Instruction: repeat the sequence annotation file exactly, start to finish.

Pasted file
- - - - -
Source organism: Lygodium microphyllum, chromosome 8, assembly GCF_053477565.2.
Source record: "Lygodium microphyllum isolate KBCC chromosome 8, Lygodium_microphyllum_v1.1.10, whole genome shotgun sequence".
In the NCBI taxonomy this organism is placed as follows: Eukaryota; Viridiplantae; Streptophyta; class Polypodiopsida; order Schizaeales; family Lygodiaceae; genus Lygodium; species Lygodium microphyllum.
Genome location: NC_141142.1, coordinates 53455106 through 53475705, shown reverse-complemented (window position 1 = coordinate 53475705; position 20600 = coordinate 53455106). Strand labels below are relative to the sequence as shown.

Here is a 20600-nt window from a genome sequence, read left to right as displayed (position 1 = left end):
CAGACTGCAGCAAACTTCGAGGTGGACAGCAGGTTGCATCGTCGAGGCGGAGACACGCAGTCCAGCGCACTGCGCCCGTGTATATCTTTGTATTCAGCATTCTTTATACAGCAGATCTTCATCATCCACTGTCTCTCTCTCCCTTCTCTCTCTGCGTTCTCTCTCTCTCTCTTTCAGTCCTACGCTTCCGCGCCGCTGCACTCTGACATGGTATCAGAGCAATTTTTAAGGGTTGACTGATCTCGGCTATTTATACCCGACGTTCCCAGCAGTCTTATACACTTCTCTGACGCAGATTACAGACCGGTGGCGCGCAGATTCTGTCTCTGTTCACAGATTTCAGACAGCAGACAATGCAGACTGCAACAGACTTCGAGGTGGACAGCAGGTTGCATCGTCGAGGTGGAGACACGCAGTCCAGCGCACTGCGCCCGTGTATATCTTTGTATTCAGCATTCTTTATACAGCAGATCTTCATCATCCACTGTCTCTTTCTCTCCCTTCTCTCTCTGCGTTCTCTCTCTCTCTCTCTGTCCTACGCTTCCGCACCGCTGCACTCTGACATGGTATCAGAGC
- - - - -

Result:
Source organism: Lygodium microphyllum, chromosome 8, assembly GCF_053477565.2.
Source record: "Lygodium microphyllum isolate KBCC chromosome 8, Lygodium_microphyllum_v1.1.10, whole genome shotgun sequence".
In the NCBI taxonomy this organism is placed as follows: Eukaryota; Viridiplantae; Streptophyta; class Polypodiopsida; order Schizaeales; family Lygodiaceae; genus Lygodium; species Lygodium microphyllum.
Genome location: NC_141142.1, coordinates 53455106 through 53475705, shown reverse-complemented (window position 1 = coordinate 53475705; position 20600 = coordinate 53455106). Strand labels below are relative to the sequence as shown.

Here is a 20600-nt window from a genome sequence, read left to right as displayed (position 1 = left end):
CAGACTGCAGCAAACTTCGAGGTGGACAGCAGGTTGCATCGTCGAGGCGGAGACACGCAGTCCAGCGCACTGCGCCCGTGTATATCTTTGTATTCAGCATTCTTTATACAGCAGATCTTCATCATCCACTGTCTCTCTCTCCCTTCTCTCTCTGCGTTCTCTCTCTCTCTCTTTCAGTCCTACGCTTCCGCGCCGCTGCACTCTGACATGGTATCAGAGCAATTTTTAAGGGTTGACTGATCTCGGCTATTTATACCCGACGTTCCCAGCAGTCTTATACACTTCTCTGACGCAGATTACAGACCGGTGGCGCGCAGATTCTGTCTCTGTTCACAGATTTCAGACAGCAGACAATGCAGACTGCAACAGACTTCGAGGTGGACAGCAGGTTGCATCGTCGAGGTGGAGACACGCAGTCCAGCGCACTGCGCCCGTGTATATCTTTGTATTCAGCATTCTTTATACAGCAGATCTTCATCATCCACTGTCTCTTTCTCTCCCTTCTCTCTCTGCGTTCTCTCTCTCTCTCTCTGTCCTACGCTTCCGCACCGCTGCACTCTGACATGGTATCAGAGC